I had a field pass to this year’s Civil War game at Autzen Stadium. Since coming to the UO in 2018, I’ve attended a lot of Duck games. But this was the first time I’d felt the hard-hitting rivalry with Oregon State University up-close and personal.
The experience was particularly meaningful given that just days earlier, along with our Beaver colleagues and with those from OHSU, we hosted the inaugural Oregon Bioengineering Symposium in Corvallis. Together, we’re redefining our intra-state relationships.
Students, faculty and practitioners from all three institutions converged to discuss multiple areas of bioengineering and biomedical engineering, with an emphasis on biosensors and precision health technologies. The symposium enabled great discussion among the nearly 250 attendees and seeded thoughts for new research collaborations within the state.
It’s also the most recent example of how the UO’s Phil and Penny Knight Campus for Accelerating Scientific Impact is growing into a hub of activity, making connections around the region, state, and nation, while building upon the UO’s established research excellence.
In October, we partnered with OSU and OHSU to recruit graduate students together at the fall Biomedical Engineering Society annual meeting. We are creating partnerships with each of the institutions — one in biomedical engineering and the other in bioengineering — to put Oregon on the national map in attracting ambitious and creative bioengineering graduate students, ones who desire greater breadth in education than a single institution can provide.
In perhaps the most tangible example of statewide collaboration, the UO and OHSU launched efforts this summer to build a joint center for biomedical data science, designed to tackle cancer and other complex diseases with big data. The center combines the clinical prowess of OHSU with the UO’s longstanding excellence in neuroscience, computer science, genomics and math, as well as up and coming strengths in bioengineering and biomedical engineering in the Knight Campus.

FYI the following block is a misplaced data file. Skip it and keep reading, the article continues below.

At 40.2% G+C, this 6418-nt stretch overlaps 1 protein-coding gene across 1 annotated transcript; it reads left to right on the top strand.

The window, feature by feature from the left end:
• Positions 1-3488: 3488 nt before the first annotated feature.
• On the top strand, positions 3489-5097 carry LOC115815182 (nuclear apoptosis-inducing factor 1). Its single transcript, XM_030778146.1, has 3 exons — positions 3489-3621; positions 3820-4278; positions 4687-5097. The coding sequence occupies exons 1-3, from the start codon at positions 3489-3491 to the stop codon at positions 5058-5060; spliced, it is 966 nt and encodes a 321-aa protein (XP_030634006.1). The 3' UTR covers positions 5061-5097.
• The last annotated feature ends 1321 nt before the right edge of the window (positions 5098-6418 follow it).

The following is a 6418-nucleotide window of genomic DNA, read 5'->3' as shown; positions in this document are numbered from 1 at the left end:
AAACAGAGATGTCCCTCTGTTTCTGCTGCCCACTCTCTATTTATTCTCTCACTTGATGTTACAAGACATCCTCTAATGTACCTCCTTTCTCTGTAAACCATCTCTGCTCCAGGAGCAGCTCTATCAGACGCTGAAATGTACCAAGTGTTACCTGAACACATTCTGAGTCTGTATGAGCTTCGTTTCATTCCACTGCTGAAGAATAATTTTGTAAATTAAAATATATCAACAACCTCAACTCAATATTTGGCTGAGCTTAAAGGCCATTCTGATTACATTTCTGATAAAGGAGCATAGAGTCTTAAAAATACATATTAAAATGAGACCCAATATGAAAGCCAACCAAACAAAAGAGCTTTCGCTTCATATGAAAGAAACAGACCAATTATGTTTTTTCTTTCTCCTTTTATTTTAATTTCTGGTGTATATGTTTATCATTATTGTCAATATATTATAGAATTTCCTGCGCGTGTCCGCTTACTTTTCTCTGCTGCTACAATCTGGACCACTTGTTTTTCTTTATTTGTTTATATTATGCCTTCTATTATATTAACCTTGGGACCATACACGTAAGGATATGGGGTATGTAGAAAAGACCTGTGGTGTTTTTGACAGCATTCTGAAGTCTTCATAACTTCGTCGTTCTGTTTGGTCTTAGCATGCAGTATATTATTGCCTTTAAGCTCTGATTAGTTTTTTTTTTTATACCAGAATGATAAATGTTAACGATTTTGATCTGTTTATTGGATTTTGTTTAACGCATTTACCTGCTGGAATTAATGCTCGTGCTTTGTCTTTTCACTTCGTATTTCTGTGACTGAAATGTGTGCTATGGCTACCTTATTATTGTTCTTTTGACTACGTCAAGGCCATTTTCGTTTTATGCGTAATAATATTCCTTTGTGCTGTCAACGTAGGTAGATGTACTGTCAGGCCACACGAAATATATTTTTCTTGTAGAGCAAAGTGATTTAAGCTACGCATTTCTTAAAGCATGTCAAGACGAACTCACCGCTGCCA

The joint project is the first major collaboration between the OHSU Knight Cancer Institute and the UO’s Knight Campus. It could not take place without the generosity and vision of Penny and Phil Knight, who made both efforts possible. In fact, the combined potential is so inspiring that Tim and Mary Boyle, among the UO’s leading benefactors, were inspired to strengthen both the center and efforts in data science with a $10 million gift.
While the final countdown to open the first Knight Campus building along Franklin Boulevard has finally begun, the initiative is about so much more than just a construction project. We are moving forward with graduate programming, curriculum development, support for underrepresented students in science, faculty hiring and programs to support innovation and entrepreneurship.
The Knight Campus Internship Program boasted another strong term with record-breaking enrollments and strong internship placements in industry and government labs. The program once again fueled the UO’s top-ranking for the number of students earning master’s degrees in physics. Some 90 percent of students in each cohort are employed within three months of graduating.
Even before our first building is complete, we have five tenure-related faculty, pushing forward aggressively with their research programs. Knight Campus faculty have already attracted more $5 million in externally sponsored projects. We have submitted more than $18 million in additional proposals to federal, state, foundation and industry funders.
In 2019, for the third consecutive year, the Knight Campus provided research support or travel funds for three student groups enhancing diversity and inclusion efforts in science: Students of Color Opportunities for Research Enrichment (SCORE) in biology; the North Star Project in Physics; and Community for Minorities in STEM (CMiS) (multiple scientific fields).
To enhance innovation, we continued our partnership with the Materials Science Institute and the Lundquist College of Business in hosting the Lens of the Market program to provide professional development opportunities for graduate students with an eye towards entrepreneurship.
In all of these areas, the Knight Campus is building bridges around the state and nation — with sister institutions, peers and those in industry — to tackle society’s toughest problems.
So, it was fitting that we held our annual meeting with our External Advisory Board — made up of some of the most innovative and accomplished individuals from across the nation — in Silicon Valley, an area shaped by creative thinking.
Our meeting motivated all of us to work harder to attain the success and impact the Knight Campus inspires.
Such success won’t happen in a single building or on a single campus. It will be borne of the intellectual connections and active relationships we’re already building with expertise around the community, state, region and nation.
Together, we will make the Knight Campus a hub for paradigm-shifting science, discovery and innovation, in the Willamette Valley and beyond.